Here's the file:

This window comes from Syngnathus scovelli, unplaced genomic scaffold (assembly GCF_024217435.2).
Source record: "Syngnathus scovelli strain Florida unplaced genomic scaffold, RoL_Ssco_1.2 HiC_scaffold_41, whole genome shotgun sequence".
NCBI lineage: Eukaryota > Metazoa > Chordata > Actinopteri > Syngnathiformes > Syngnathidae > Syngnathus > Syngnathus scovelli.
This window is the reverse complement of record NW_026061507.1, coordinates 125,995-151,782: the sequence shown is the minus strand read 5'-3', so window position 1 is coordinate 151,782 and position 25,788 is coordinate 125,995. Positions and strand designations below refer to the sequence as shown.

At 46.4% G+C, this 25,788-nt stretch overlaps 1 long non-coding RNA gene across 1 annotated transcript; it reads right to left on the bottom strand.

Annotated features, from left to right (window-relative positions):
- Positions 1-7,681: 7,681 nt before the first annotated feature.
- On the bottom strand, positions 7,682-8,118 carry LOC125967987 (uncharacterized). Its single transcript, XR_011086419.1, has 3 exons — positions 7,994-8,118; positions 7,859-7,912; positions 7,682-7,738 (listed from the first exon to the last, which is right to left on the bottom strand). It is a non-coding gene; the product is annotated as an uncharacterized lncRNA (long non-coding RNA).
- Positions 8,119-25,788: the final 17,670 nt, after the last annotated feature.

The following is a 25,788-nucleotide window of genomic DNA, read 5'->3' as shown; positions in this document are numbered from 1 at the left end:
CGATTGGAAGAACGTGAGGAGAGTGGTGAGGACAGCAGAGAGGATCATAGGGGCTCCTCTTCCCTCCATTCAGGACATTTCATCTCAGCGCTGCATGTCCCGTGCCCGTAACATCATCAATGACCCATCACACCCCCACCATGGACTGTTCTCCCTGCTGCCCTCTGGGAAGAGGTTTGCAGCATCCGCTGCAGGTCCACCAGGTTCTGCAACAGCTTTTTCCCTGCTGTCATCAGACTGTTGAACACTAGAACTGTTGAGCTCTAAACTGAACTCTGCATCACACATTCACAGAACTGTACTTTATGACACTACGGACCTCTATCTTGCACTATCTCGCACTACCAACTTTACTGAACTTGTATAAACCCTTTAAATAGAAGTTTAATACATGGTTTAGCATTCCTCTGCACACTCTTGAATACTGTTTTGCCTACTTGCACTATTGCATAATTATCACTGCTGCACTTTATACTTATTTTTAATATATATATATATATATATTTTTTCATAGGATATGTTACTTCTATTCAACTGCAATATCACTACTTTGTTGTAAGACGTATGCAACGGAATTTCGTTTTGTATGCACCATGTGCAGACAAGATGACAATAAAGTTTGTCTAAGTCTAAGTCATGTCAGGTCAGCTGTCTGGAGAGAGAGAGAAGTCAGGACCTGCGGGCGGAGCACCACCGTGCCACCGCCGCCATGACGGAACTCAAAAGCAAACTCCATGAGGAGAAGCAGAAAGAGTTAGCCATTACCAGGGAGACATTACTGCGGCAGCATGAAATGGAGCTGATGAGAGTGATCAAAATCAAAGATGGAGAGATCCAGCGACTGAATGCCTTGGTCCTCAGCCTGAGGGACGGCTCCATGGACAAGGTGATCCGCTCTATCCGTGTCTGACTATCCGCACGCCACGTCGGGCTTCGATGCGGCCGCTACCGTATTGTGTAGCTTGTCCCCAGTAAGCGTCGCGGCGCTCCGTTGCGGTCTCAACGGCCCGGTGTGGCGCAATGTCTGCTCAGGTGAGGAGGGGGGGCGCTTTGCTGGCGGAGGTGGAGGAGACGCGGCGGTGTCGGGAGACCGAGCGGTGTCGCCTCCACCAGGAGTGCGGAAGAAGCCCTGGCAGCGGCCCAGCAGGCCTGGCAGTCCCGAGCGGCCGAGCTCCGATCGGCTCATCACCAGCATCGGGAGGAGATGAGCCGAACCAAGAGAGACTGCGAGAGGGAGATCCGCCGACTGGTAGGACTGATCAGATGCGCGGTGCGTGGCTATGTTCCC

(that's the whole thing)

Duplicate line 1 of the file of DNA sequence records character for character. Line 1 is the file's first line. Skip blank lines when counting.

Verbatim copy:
This window comes from Syngnathus scovelli, unplaced genomic scaffold (assembly GCF_024217435.2).